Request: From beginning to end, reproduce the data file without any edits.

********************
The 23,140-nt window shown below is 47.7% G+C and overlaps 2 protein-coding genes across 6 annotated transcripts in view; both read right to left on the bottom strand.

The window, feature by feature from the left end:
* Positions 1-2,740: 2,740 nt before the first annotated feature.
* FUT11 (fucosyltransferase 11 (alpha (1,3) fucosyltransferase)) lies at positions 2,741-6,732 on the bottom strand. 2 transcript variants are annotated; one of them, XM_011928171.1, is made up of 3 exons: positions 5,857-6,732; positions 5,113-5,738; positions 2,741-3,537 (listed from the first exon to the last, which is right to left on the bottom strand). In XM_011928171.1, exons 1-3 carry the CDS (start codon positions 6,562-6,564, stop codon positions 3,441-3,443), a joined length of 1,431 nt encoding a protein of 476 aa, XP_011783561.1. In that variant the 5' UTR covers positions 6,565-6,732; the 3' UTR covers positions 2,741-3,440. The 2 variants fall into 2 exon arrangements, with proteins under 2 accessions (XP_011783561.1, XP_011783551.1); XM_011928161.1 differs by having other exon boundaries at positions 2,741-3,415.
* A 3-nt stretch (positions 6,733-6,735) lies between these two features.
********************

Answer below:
The 23,140-nt window shown below is 47.7% G+C and overlaps 2 protein-coding genes across 6 annotated transcripts in view; both read right to left on the bottom strand.

The window, feature by feature from the left end:
* Positions 1-2,740: 2,740 nt before the first annotated feature.
* FUT11 (fucosyltransferase 11 (alpha (1,3) fucosyltransferase)) lies at positions 2,741-6,732 on the bottom strand. 2 transcript variants are annotated; one of them, XM_011928171.1, is made up of 3 exons: positions 5,857-6,732; positions 5,113-5,738; positions 2,741-3,537 (listed from the first exon to the last, which is right to left on the bottom strand). In XM_011928171.1, exons 1-3 carry the CDS (start codon positions 6,562-6,564, stop codon positions 3,441-3,443), a joined length of 1,431 nt encoding a protein of 476 aa, XP_011783561.1. In that variant the 5' UTR covers positions 6,565-6,732; the 3' UTR covers positions 2,741-3,440. The 2 variants fall into 2 exon arrangements, with proteins under 2 accessions (XP_011783561.1, XP_011783551.1); XM_011928161.1 differs by having other exon boundaries at positions 2,741-3,415.
* A 3-nt stretch (positions 6,733-6,735) lies between these two features.